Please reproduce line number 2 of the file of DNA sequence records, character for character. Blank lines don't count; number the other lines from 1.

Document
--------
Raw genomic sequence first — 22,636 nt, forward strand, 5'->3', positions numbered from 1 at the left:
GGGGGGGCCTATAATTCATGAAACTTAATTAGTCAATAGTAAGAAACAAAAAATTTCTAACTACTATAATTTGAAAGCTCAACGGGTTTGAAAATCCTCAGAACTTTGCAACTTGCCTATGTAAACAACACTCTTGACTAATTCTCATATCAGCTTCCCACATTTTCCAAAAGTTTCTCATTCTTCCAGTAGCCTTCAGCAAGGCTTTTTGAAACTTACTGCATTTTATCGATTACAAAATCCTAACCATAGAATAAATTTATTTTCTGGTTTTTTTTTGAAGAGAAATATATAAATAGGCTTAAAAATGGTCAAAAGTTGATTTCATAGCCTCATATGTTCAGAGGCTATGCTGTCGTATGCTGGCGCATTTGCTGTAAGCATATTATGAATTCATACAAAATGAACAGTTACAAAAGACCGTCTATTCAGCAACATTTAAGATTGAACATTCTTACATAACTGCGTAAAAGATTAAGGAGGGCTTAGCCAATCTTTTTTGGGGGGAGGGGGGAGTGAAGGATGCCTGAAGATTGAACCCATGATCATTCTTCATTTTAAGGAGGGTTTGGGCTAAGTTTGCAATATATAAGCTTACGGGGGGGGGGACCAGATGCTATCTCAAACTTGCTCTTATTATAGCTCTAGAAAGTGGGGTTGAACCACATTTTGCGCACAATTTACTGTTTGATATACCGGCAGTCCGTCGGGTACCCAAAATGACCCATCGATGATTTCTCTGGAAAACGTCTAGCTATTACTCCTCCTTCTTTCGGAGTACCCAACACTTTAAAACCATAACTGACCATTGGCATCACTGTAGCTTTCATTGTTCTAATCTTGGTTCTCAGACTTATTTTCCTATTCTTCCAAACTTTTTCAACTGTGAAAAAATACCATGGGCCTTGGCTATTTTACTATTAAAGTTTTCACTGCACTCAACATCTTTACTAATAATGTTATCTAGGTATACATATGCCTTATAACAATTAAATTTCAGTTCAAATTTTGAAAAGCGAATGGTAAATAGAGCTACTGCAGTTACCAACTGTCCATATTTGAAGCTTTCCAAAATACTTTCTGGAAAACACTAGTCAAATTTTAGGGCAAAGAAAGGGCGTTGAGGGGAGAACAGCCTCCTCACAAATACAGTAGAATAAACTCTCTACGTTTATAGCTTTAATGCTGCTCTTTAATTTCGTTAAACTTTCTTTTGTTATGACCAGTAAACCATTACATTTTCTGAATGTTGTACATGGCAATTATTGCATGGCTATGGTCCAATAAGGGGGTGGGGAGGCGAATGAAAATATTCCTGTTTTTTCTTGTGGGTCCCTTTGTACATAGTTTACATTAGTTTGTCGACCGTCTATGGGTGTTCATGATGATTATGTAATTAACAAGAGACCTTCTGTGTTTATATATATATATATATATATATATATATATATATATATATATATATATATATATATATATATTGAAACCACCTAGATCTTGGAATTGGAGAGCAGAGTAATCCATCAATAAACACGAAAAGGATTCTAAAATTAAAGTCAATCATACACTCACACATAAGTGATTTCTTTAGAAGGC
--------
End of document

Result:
GGGGGGGCCTATAATTCATGAAACTTAATTAGTCAATAGTAAGAAACAAAAAATTTCTAACTACTATAATTTGAAAGCTCAACGGGTTTGAAAATCCTCAGAACTTTGCAACTTGCCTATGTAAACAACACTCTTGACTAATTCTCATATCAGCTTCCCACATTTTCCAAAAGTTTCTCATTCTTCCAGTAGCCTTCAGCAAGGCTTTTTGAAACTTACTGCATTTTATCGATTACAAAATCCTAACCATAGAATAAATTTATTTTCTGGTTTTTTTTTGAAGAGAAATATATAAATAGGCTTAAAAATGGTCAAAAGTTGATTTCATAGCCTCATATGTTCAGAGGCTATGCTGTCGTATGCTGGCGCATTTGCTGTAAGCATATTATGAATTCATACAAAATGAACAGTTACAAAAGACCGTCTATTCAGCAACATTTAAGATTGAACATTCTTACATAACTGCGTAAAAGATTAAGGAGGGCTTAGCCAATCTTTTTTGGGGGGAGGGGGGAGTGAAGGATGCCTGAAGATTGAACCCATGATCATTCTTCATTTTAAGGAGGGTTTGGGCTAAGTTTGCAATATATAAGCTTACGGGGGGGGGGACCAGATGCTATCTCAAACTTGCTCTTATTATAGCTCTAGAAAGTGGGGTTGAACCACATTTTGCGCACAATTTACTGTTTGATATACCGGCAGTCCGTCGGGTACCCAAAATGACCCATCGATGATTTCTCTGGAAAACGTCTAGCTATTACTCCTCCTTCTTTCGGAGTACCCAACACTTTAAAACCATAACTGACCATTGGCATCACTGTAGCTTTCATTGTTCTAATCTTGGTTCTCAGACTTATTTTCCTATTCTTCCAAACTTTTTCAACTGTGAAAAAATACCATGGGCCTTGGCTATTTTACTATTAAAGTTTTCACTGCACTCAACATCTTTACTAATAATGTTATCTAGGTATACATATGCCTTATAACAATTAAATTTCAGTTCAAATTTTGAAAAGCGAATGGTAAATAGAGCTACTGCAGTTACCAACTGTCCATATTTGAAGCTTTCCAAAATACTTTCTGGAAAACACTAGTCAAATTTTAGGGCAAAGAAAGGGCGTTGAGGGGAGAACAGCCTCCTCACAAATACAGTAGAATAAACTCTCTACGTTTATAGCTTTAATGCTGCTCTTTAATTTCGTTAAACTTTCTTTTGTTATGACCAGTAAACCATTACATTTTCTGAATGTTGTACATGGCAATTATTGCATGGCTATGGTCCAATAAGGGGGTGGGGAGGCGAATGAAAATATTCCTGTTTTTTCTTGTGGGTCCCTTTGTACATAGTTTACATTAGTTTGTCGACCGTCTATGGGTGTTCATGATGATTATGTAATTAACAAGAGACCTTCTGTGTTTATATATATATATATATATATATATATATATATATATATATATATATATATATATATATATATTGAAACCACCTAGATCTTGGAATTGGAGAGCAGAGTAATCCATCAATAAACACGAAAAGGATTCTAAAATTAAAGTCAATCATACACTCACACATAAGTGATTTCTTTAGAAGGC